Purple Gang documentary sold out
The July 27 article in the Review asked, “Why are area people so fascinated with the Purple Gang?” The question got an answer Wednesday evening approximately 1,300 people came to Clare to see Central Michigan University Film Professor Ben Tigner’s film documenting the Purple Gang and their activities in and around Clare during the prohibition era from 1920 through 1933.
Three showings of the documentary film “Purple: Organized Crime In A Small Town” were held at the Ideal Theatre in Clare Wednesday evening, with people lined up to get in an hour before the first showing at 7 p.m. and lined up outside the theatre for each of the other three showings of the film. The last show aired at 11 p.m.
Ideal Theatre owner Tom Koch said Thursday, “It was really nice and very well done. They even had a red carpet!” Koch added, “I was just flabbergasted. I didn’t expect this kind of a response.” He said most of the attendees signed up for a copy of the DVD, although one is not yet available. He said there are no plans yet for another showing, although they are already talking about it.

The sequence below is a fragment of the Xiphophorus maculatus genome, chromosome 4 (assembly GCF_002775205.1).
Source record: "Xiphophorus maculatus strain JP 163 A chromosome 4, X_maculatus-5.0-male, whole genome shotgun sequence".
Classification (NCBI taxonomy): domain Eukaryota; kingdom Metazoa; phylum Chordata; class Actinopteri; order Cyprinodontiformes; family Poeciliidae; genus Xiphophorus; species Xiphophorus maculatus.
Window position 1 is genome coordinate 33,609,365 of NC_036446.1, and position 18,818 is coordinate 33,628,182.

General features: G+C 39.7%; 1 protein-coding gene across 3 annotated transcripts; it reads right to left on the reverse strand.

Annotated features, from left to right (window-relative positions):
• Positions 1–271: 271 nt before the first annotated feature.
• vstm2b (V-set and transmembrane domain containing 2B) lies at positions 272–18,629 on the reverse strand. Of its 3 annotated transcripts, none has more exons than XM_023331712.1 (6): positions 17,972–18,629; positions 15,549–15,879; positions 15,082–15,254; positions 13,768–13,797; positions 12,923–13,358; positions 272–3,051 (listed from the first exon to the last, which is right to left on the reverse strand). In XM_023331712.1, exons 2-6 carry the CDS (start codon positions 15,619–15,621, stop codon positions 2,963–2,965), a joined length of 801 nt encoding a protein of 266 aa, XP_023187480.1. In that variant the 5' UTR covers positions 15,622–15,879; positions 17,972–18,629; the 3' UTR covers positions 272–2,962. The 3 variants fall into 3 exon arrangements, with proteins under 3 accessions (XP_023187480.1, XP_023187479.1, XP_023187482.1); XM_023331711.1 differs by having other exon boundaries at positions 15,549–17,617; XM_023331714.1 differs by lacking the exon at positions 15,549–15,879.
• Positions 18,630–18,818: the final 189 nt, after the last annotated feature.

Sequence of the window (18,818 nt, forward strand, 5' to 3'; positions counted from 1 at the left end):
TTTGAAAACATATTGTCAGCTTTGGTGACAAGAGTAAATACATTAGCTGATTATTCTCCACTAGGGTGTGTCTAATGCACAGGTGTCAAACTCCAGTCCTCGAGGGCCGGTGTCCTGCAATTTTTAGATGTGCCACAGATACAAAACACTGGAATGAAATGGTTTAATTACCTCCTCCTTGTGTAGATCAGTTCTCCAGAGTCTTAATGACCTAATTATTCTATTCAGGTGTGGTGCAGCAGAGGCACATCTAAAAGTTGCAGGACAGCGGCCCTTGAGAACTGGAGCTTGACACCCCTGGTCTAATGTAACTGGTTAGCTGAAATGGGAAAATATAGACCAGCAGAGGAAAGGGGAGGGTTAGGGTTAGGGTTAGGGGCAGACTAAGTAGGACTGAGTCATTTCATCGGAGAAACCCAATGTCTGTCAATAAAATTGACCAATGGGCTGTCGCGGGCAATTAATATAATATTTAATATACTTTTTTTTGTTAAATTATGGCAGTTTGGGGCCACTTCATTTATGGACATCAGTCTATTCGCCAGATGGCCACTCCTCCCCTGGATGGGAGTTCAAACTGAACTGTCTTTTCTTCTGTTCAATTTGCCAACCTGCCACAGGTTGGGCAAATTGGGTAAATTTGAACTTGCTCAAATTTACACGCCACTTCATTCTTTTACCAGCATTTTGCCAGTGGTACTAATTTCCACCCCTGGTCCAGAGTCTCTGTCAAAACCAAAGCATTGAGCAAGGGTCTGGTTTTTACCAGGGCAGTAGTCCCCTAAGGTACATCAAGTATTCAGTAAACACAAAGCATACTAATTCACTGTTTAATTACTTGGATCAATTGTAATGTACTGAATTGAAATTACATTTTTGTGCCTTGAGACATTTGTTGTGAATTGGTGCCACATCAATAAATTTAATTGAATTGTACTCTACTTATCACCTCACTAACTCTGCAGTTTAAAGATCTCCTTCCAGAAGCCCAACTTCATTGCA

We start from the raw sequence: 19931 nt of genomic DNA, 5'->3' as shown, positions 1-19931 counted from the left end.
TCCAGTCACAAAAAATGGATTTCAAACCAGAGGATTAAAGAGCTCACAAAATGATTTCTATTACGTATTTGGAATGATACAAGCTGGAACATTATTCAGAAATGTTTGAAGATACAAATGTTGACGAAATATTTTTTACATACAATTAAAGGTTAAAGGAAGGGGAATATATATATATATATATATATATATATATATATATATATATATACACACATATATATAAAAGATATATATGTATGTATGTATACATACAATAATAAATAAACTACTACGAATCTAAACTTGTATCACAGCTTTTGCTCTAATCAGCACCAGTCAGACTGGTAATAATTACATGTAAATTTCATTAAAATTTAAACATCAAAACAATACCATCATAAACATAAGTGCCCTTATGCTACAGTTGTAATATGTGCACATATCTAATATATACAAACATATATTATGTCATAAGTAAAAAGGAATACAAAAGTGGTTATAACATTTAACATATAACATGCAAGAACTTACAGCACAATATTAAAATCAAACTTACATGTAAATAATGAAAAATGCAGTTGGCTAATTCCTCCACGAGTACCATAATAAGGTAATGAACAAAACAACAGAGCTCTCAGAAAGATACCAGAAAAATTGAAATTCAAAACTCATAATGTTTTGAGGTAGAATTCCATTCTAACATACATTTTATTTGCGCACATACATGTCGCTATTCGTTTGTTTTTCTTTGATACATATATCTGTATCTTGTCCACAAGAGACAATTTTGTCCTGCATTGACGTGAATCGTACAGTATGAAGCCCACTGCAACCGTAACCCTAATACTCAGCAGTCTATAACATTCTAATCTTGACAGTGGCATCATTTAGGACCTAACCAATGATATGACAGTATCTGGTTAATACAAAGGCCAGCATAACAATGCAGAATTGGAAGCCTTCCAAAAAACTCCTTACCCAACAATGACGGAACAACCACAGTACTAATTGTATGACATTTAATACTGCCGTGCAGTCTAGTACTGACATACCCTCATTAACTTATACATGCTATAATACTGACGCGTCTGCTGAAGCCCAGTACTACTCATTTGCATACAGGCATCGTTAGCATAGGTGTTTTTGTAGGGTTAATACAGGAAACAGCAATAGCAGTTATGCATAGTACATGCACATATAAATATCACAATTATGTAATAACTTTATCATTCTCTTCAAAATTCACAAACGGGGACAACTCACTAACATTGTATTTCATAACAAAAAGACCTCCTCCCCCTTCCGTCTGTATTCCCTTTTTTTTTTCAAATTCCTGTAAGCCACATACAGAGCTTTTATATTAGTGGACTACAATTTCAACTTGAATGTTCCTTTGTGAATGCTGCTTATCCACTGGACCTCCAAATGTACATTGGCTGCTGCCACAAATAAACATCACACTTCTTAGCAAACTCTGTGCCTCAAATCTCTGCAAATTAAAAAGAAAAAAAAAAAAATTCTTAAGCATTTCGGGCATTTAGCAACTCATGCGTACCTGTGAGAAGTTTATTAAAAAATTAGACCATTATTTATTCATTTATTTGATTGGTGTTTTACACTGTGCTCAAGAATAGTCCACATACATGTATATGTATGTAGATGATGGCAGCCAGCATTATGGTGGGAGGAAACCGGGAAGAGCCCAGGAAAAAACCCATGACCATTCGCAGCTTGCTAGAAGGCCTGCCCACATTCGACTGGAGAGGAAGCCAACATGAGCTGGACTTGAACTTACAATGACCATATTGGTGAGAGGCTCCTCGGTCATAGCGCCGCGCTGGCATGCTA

Tigner, a Coleman native, has spent the last three years researching that subject, collecting 1,708 pictures and spending 15 hours interviewing area people about the era. Some of his CMU students helped with scheduling and filming around the area, but Tigner wrote, directed and produced the documentary.
Tigner’s research delves into the lives of Joe Burnstein, Sam Garfield, Meyer Lanski (who was internationally known), Isaiah Lebove and Jack Livingston, who were all prominent figures of the time.